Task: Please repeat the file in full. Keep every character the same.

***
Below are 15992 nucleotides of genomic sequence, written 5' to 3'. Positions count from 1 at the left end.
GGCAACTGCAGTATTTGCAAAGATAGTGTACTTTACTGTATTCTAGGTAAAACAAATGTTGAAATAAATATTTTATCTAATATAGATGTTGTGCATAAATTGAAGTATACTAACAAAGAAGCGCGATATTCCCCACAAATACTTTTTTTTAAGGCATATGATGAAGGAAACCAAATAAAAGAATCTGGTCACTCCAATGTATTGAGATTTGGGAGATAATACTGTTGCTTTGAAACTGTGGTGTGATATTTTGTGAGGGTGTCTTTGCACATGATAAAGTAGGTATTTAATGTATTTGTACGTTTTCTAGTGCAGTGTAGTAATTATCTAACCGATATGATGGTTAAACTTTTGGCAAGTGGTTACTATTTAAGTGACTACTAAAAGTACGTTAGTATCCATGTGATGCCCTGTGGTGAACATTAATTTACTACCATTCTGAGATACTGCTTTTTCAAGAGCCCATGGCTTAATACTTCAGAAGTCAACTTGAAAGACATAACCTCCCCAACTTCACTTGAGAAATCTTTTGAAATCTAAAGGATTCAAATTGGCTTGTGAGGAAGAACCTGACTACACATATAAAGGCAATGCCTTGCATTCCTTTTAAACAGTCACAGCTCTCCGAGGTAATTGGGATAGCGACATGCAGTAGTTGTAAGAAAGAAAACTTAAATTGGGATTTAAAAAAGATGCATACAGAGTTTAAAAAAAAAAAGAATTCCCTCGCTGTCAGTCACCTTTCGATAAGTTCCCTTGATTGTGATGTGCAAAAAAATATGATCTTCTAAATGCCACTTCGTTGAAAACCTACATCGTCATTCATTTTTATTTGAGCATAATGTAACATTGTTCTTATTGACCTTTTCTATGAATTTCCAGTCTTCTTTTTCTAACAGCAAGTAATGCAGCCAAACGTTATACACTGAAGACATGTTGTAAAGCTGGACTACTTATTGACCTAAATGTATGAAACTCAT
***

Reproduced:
Below are 15992 nucleotides of genomic sequence, written 5' to 3'. Positions count from 1 at the left end.
GGCAACTGCAGTATTTGCAAAGATAGTGTACTTTACTGTATTCTAGGTAAAACAAATGTTGAAATAAATATTTTATCTAATATAGATGTTGTGCATAAATTGAAGTATACTAACAAAGAAGCGCGATATTCCCCACAAATACTTTTTTTTAAGGCATATGATGAAGGAAACCAAATAAAAGAATCTGGTCACTCCAATGTATTGAGATTTGGGAGATAATACTGTTGCTTTGAAACTGTGGTGTGATATTTTGTGAGGGTGTCTTTGCACATGATAAAGTAGGTATTTAATGTATTTGTACGTTTTCTAGTGCAGTGTAGTAATTATCTAACCGATATGATGGTTAAACTTTTGGCAAGTGGTTACTATTTAAGTGACTACTAAAAGTACGTTAGTATCCATGTGATGCCCTGTGGTGAACATTAATTTACTACCATTCTGAGATACTGCTTTTTCAAGAGCCCATGGCTTAATACTTCAGAAGTCAACTTGAAAGACATAACCTCCCCAACTTCACTTGAGAAATCTTTTGAAATCTAAAGGATTCAAATTGGCTTGTGAGGAAGAACCTGACTACACATATAAAGGCAATGCCTTGCATTCCTTTTAAACAGTCACAGCTCTCCGAGGTAATTGGGATAGCGACATGCAGTAGTTGTAAGAAAGAAAACTTAAATTGGGATTTAAAAAAGATGCATACAGAGTTTAAAAAAAAAAAGAATTCCCTCGCTGTCAGTCACCTTTCGATAAGTTCCCTTGATTGTGATGTGCAAAAAAATATGATCTTCTAAATGCCACTTCGTTGAAAACCTACATCGTCATTCATTTTTATTTGAGCATAATGTAACATTGTTCTTATTGACCTTTTCTATGAATTTCCAGTCTTCTTTTTCTAACAGCAAGTAATGCAGCCAAACGTTATACACTGAAGACATGTTGTAAAGCTGGACTACTTATTGACCTAAATGTATGAAACTCAT